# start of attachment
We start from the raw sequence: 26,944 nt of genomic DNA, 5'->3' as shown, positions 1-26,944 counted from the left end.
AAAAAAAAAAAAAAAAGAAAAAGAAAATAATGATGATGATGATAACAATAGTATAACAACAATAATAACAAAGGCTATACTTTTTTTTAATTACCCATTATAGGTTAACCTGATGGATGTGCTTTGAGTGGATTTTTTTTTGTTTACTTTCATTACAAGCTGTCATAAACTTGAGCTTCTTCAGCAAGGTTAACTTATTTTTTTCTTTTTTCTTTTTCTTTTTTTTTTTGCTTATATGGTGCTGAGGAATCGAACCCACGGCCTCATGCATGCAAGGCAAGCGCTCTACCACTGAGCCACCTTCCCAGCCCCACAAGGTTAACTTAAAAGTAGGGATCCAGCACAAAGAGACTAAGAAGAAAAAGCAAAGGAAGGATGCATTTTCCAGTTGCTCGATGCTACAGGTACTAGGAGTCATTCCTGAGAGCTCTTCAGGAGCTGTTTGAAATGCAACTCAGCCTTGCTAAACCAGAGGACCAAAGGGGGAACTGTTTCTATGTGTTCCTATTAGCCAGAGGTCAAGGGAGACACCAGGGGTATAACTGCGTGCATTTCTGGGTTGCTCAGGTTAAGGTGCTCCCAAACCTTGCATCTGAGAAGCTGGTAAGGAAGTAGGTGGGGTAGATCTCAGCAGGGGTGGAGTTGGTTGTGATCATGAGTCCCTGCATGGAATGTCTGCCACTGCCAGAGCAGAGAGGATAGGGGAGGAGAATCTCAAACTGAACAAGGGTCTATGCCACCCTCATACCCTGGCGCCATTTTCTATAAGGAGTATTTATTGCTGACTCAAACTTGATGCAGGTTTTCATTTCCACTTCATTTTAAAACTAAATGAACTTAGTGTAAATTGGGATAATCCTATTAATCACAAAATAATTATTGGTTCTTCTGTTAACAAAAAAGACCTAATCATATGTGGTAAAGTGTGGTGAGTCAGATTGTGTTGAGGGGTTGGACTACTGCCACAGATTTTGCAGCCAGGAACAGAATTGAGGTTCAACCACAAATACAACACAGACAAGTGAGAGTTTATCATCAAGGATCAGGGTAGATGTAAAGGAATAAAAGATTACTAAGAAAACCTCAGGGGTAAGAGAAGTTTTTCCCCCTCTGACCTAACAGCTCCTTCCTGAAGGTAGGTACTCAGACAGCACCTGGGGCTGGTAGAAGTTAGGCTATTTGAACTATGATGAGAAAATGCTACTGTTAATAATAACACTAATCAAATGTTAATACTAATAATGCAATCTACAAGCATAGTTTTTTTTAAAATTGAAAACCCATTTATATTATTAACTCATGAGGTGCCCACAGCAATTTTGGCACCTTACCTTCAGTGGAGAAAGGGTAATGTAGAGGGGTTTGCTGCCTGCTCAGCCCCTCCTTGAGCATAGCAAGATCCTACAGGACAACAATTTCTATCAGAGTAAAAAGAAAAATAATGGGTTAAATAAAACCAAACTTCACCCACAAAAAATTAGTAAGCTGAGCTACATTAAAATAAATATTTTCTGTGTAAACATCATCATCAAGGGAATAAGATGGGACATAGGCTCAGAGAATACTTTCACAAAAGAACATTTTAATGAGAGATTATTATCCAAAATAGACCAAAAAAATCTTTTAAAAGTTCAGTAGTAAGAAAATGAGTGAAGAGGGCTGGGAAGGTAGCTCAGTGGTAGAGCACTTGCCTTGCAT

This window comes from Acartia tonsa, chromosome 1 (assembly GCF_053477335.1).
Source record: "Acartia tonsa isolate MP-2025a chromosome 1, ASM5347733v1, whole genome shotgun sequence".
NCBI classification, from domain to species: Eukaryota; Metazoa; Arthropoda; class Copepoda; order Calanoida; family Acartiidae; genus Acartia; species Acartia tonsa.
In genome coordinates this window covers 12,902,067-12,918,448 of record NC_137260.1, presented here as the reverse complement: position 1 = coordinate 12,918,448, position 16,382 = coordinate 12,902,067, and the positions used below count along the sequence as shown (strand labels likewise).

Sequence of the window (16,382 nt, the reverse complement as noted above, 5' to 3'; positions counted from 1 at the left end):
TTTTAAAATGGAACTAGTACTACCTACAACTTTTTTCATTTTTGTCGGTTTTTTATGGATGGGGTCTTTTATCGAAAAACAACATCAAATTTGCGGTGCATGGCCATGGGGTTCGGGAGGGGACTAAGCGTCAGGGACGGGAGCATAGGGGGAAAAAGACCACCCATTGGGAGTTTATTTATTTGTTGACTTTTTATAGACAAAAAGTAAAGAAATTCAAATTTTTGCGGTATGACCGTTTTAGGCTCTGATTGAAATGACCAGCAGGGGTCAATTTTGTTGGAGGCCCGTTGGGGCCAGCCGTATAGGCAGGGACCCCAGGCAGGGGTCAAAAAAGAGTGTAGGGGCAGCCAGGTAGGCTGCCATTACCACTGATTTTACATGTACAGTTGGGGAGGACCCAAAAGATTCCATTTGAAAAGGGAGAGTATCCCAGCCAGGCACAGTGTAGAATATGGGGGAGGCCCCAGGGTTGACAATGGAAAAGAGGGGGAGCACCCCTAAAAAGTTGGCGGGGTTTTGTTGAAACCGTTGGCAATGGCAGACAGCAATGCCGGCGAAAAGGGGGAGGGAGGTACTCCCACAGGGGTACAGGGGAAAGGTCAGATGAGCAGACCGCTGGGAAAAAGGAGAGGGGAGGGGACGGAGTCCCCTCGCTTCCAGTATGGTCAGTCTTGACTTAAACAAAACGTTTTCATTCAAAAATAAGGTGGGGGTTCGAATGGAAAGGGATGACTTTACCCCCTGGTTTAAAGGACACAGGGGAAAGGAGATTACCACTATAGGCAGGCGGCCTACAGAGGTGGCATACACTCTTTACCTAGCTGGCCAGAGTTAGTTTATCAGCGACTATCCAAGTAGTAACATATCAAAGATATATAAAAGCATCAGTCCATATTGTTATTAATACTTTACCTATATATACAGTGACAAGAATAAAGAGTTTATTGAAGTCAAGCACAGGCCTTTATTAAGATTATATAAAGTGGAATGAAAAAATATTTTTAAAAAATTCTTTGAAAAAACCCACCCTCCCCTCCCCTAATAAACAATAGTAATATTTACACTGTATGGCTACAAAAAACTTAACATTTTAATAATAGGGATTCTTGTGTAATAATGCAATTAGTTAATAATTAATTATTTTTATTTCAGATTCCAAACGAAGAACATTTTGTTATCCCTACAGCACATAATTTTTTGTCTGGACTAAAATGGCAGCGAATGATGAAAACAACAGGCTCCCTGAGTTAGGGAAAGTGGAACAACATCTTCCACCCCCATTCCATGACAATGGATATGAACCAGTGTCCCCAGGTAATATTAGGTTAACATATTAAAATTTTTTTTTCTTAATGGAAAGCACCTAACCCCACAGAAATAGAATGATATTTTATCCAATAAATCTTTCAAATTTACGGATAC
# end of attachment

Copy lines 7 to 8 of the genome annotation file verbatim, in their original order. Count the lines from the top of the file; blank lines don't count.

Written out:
Sequence of the window (16,382 nt, the reverse complement as noted above, 5' to 3'; positions counted from 1 at the left end):
TTTTAAAATGGAACTAGTACTACCTACAACTTTTTTCATTTTTGTCGGTTTTTTATGGATGGGGTCTTTTATCGAAAAACAACATCAAATTTGCGGTGCATGGCCATGGGGTTCGGGAGGGGACTAAGCGTCAGGGACGGGAGCATAGGGGGAAAAAGACCACCCATTGGGAGTTTATTTATTTGTTGACTTTTTATAGACAAAAAGTAAAGAAATTCAAATTTTTGCGGTATGACCGTTTTAGGCTCTGATTGAAATGACCAGCAGGGGTCAATTTTGTTGGAGGCCCGTTGGGGCCAGCCGTATAGGCAGGGACCCCAGGCAGGGGTCAAAAAAGAGTGTAGGGGCAGCCAGGTAGGCTGCCATTACCACTGATTTTACATGTACAGTTGGGGAGGACCCAAAAGATTCCATTTGAAAAGGGAGAGTATCCCAGCCAGGCACAGTGTAGAATATGGGGGAGGCCCCAGGGTTGACAATGGAAAAGAGGGGGAGCACCCCTAAAAAGTTGGCGGGGTTTTGTTGAAACCGTTGGCAATGGCAGACAGCAATGCCGGCGAAAAGGGGGAGGGAGGTACTCCCACAGGGGTACAGGGGAAAGGTCAGATGAGCAGACCGCTGGGAAAAAGGAGAGGGGAGGGGACGGAGTCCCCTCGCTTCCAGTATGGTCAGTCTTGACTTAAACAAAACGTTTTCATTCAAAAATAAGGTGGGGGTTCGAATGGAAAGGGATGACTTTACCCCCTGGTTTAAAGGACACAGGGGAAAGGAGATTACCACTATAGGCAGGCGGCCTACAGAGGTGGCATACACTCTTTACCTAGCTGGCCAGAGTTAGTTTATCAGCGACTATCCAAGTAGTAACATATCAAAGATATATAAAAGCATCAGTCCATATTGTTATTAATACTTTACCTATATATACAGTGACAAGAATAAAGAGTTTATTGAAGTCAAGCACAGGCCTTTATTAAGATTATATAAAGTGGAATGAAAAAATATTTTTAAAAAATTCTTTGAAAAAACCCACCCTCCCCTCCCCTAATAAACAATAGTAATATTTACACTGTATGGCTACAAAAAACTTAACATTTTAATAATAGGGATTCTTGTGTAATAATGCAATTAGTTAATAATTAATTATTTTTATTTCAGATTCCAAACGAAGAACATTTTGTTATCCCTACAGCACATAATTTTTTGTCTGGACTAAAATGGCAGCGAATGATGAAAACAACAGGCTCCCTGAGTTAGGGAAAGTGGAACAACATCTTCCACCCCCATTCCATGACAATGGATATGAACCAGTGTCCCCAGGTAATATTAGGTTAACATATTAAAATTTTTTTTTCTTAATGGAAAGCACCTAACCCCACAGAAATAGAATGATATTTTATCCAATAAATCTTTCAAATTTACGGATAC